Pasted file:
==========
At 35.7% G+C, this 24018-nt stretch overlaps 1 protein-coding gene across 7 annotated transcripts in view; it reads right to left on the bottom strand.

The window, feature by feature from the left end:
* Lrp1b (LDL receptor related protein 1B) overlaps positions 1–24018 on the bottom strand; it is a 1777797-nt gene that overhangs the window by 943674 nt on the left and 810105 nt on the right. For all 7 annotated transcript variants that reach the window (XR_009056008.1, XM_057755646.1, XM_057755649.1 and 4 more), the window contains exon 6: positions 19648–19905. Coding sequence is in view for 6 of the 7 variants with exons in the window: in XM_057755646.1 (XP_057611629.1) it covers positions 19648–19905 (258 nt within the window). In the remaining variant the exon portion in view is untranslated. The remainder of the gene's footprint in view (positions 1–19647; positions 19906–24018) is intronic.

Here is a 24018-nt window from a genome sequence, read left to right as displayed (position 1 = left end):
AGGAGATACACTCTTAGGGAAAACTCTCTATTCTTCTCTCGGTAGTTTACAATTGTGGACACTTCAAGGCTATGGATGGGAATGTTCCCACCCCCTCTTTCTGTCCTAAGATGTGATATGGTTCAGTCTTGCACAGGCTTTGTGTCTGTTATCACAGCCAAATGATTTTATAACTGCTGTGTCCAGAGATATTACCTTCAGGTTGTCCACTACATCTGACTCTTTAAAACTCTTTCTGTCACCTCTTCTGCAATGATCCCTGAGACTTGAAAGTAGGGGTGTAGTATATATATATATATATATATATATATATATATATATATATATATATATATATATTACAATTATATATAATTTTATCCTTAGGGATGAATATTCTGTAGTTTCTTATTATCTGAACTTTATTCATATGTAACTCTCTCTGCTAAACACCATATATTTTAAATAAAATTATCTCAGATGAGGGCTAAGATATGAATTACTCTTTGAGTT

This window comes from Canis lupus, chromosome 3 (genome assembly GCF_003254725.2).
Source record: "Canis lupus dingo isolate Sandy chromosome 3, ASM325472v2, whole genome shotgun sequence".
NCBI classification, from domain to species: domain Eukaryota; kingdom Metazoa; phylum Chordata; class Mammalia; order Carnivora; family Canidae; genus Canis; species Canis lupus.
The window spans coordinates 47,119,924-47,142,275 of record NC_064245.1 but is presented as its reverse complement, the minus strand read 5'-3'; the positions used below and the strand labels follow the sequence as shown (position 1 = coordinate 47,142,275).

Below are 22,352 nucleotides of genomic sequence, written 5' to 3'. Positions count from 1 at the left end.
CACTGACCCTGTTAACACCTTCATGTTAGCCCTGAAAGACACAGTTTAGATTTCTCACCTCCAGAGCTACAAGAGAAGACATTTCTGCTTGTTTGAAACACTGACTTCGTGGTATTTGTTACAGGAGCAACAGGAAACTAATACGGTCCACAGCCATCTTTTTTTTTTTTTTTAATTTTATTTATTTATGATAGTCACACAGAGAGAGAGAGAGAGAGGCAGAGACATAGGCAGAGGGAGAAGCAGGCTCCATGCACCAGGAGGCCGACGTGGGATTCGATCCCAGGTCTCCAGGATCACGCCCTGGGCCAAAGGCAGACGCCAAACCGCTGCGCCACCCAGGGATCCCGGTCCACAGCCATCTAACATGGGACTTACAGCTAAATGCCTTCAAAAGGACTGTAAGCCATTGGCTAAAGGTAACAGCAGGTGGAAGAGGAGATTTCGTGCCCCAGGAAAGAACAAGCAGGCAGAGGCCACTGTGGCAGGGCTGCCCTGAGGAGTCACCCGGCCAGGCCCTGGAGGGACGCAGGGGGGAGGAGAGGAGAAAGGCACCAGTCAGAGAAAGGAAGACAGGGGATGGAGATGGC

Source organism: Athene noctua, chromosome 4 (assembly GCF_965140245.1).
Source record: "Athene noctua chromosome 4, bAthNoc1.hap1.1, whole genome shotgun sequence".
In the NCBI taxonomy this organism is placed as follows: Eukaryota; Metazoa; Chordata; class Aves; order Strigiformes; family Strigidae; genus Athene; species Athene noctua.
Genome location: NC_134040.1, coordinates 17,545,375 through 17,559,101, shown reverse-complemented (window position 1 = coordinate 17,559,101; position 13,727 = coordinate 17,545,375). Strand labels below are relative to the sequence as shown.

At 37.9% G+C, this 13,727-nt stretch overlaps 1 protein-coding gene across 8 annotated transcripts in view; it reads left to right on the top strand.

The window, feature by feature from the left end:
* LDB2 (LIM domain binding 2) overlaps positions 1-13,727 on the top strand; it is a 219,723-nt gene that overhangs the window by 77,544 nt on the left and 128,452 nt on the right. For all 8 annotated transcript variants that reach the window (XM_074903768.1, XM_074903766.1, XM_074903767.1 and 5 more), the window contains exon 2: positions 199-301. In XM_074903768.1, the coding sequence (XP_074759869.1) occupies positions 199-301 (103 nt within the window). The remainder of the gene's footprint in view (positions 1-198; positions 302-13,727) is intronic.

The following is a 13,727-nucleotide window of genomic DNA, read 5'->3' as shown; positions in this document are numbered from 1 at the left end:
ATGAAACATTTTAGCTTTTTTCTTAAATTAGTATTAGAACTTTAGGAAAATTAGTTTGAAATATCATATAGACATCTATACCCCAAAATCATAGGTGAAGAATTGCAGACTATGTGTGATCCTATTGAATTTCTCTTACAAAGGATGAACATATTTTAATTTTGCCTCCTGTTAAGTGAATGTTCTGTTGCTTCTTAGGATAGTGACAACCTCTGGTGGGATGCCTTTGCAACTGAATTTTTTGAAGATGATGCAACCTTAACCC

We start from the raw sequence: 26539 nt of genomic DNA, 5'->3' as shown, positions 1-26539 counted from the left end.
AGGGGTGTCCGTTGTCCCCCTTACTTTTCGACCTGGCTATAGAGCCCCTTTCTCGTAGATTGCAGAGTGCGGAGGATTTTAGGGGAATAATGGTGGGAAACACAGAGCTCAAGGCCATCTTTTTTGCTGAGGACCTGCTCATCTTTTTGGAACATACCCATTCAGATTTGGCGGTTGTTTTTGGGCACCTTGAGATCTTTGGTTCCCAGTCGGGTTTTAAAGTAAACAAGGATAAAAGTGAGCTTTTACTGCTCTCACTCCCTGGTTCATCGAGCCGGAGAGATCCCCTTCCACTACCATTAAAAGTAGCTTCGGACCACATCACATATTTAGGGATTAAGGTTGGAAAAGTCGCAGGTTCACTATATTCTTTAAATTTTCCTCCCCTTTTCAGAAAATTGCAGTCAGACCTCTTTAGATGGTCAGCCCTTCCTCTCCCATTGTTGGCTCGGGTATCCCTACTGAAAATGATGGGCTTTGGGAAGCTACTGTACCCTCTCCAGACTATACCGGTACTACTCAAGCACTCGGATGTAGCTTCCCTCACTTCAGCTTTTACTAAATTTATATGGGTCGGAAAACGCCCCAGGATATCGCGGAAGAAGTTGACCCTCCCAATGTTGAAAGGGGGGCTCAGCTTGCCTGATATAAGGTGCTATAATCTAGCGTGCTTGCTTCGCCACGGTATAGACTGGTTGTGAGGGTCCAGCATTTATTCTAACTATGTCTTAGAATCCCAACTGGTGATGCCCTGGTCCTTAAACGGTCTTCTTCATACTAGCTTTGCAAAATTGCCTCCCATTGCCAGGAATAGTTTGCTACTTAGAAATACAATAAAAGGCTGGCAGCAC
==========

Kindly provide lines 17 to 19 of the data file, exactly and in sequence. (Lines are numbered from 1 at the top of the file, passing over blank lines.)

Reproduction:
The window, feature by feature from the left end:
* LDB2 (LIM domain binding 2) overlaps positions 1-13,727 on the top strand; it is a 219,723-nt gene that overhangs the window by 77,544 nt on the left and 128,452 nt on the right. For all 8 annotated transcript variants that reach the window (XM_074903768.1, XM_074903766.1, XM_074903767.1 and 5 more), the window contains exon 2: positions 199-301. In XM_074903768.1, the coding sequence (XP_074759869.1) occupies positions 199-301 (103 nt within the window). The remainder of the gene's footprint in view (positions 1-198; positions 302-13,727) is intronic.

The following is a 13,727-nucleotide window of genomic DNA, read 5'->3' as shown; positions in this document are numbered from 1 at the left end: